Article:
When working with observational data, there is always some uncertainty. I cannot completely eliminate the possibility that some other factor actually explains the effect I ascribe to state assessments.
However, I’ve done my best to alleviate this concern. I account for a large number of individual and state factors that could explain the outcome, and the effect of state assessments persists.
As a further safeguard, I used statistical matching. Roughly speaking, matching prunes observations from the data so that remaining observations — in my study, public-school parents — are basically identical except for whether they live in states with stronger or weaker state assessment policies. Matching allows the researcher to come closer to the ideal of a randomized experiment.
However, matching only adjusts for the factors I have measured, leaving the possibility that factors I haven’t measured may affect whether parents live in states with strong or weak assessment policies and thereby confound my conclusions. As a final check, I examined how sensitive my findings were to the possibility of unmeasured factors. Most of my results were not sensitive to such factors.
There is a lot of debate right now about the Common Core standards. Do your findings speak to this at all?
My analysis predates the implementation of Common Core, so some caution in applying my conclusions is warranted. However, the main takeaway is that states must be aware of the risks of implementing centralized, highly technical assessment policies. These policies can have unintended and undesirable effects on parents’ attitudes about education and government, as well as their participation in their children’s schooling.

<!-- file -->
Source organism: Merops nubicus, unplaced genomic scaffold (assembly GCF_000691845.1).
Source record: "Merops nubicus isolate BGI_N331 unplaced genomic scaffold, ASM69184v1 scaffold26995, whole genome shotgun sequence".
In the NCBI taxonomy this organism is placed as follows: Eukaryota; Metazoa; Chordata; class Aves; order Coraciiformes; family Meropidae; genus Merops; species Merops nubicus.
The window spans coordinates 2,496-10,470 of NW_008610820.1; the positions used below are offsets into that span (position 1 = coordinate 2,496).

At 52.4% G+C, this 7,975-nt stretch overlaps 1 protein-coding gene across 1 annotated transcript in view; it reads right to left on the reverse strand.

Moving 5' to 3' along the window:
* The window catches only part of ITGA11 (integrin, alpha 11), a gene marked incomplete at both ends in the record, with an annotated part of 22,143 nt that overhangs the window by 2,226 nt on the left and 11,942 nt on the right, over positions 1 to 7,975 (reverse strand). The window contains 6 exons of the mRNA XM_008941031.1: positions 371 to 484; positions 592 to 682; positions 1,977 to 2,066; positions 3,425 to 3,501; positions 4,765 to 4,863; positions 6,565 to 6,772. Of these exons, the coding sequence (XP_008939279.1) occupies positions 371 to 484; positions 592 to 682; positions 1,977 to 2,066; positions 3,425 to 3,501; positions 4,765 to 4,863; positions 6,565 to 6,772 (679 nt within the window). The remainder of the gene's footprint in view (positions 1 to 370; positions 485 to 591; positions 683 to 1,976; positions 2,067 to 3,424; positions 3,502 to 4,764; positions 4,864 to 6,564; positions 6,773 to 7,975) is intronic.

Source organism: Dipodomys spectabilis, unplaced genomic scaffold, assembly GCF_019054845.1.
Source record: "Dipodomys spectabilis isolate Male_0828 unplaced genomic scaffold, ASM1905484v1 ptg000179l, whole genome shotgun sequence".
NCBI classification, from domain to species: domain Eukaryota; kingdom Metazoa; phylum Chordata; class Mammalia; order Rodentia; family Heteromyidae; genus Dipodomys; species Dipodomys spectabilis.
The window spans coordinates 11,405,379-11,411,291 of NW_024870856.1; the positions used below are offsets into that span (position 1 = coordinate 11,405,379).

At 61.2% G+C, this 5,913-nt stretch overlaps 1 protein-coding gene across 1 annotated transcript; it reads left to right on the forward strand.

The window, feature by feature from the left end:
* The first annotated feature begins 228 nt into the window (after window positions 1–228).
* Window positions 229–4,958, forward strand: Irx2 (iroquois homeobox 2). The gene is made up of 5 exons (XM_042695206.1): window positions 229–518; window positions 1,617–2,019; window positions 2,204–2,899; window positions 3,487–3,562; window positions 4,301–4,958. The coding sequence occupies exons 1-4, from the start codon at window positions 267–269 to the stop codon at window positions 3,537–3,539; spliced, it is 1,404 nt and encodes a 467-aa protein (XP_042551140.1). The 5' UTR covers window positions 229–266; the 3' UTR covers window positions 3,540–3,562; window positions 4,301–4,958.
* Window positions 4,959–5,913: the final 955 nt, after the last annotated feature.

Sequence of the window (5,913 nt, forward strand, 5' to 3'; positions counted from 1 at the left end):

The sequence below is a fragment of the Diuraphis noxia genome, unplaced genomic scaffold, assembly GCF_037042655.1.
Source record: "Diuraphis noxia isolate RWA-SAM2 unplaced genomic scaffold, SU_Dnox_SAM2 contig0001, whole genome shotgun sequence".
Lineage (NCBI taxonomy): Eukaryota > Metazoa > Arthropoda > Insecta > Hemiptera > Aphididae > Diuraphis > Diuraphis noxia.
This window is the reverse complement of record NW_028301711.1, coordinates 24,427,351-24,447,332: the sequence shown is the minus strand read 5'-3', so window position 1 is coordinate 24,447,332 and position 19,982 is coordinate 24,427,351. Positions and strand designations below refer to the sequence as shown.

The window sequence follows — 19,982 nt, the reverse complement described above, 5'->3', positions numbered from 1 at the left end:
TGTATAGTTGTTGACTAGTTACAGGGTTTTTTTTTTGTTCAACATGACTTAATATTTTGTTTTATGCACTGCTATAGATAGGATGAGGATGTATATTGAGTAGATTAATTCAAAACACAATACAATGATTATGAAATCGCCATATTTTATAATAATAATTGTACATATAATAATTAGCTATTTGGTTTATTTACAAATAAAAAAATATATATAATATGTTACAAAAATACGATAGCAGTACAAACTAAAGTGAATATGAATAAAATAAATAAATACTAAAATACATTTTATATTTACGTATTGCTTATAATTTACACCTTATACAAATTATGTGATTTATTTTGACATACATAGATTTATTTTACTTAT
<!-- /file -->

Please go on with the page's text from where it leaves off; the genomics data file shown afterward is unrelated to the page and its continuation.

My findings may therefore provide some insight on the parental revolt against the Common Core. Basically, parents are feeling disempowered about the increasing centralization and standardization of education, and they are frustrated and angry about it. Over the long run, this backlash could make these reforms unstable from a political standpoint. Since there is some evidence that these policies can induce improvements in average student achievement, parental backlash is something that states need to worry about.
What is the lesson here? Should states change their assessment policies?
There are two broader lessons. First, states need to do a much better job explaining what the assessments are, how they work, why they are important, and how they really benefit children. Standards-based reform policies have been with us since the 1990s, but parents are still baffled by them.
Second, states need to do more to bring parents into the policymaking process. As long as these policies are perceived as being done to (rather than with and for) children and their parents, the parental response will be negative. States need to make parents active participants in the formulation of policies that profoundly influence their children’s lives.
For more, see the article and also Rhodes’s book, An Education in Politics: The Origin and Development of No Child Left Behind.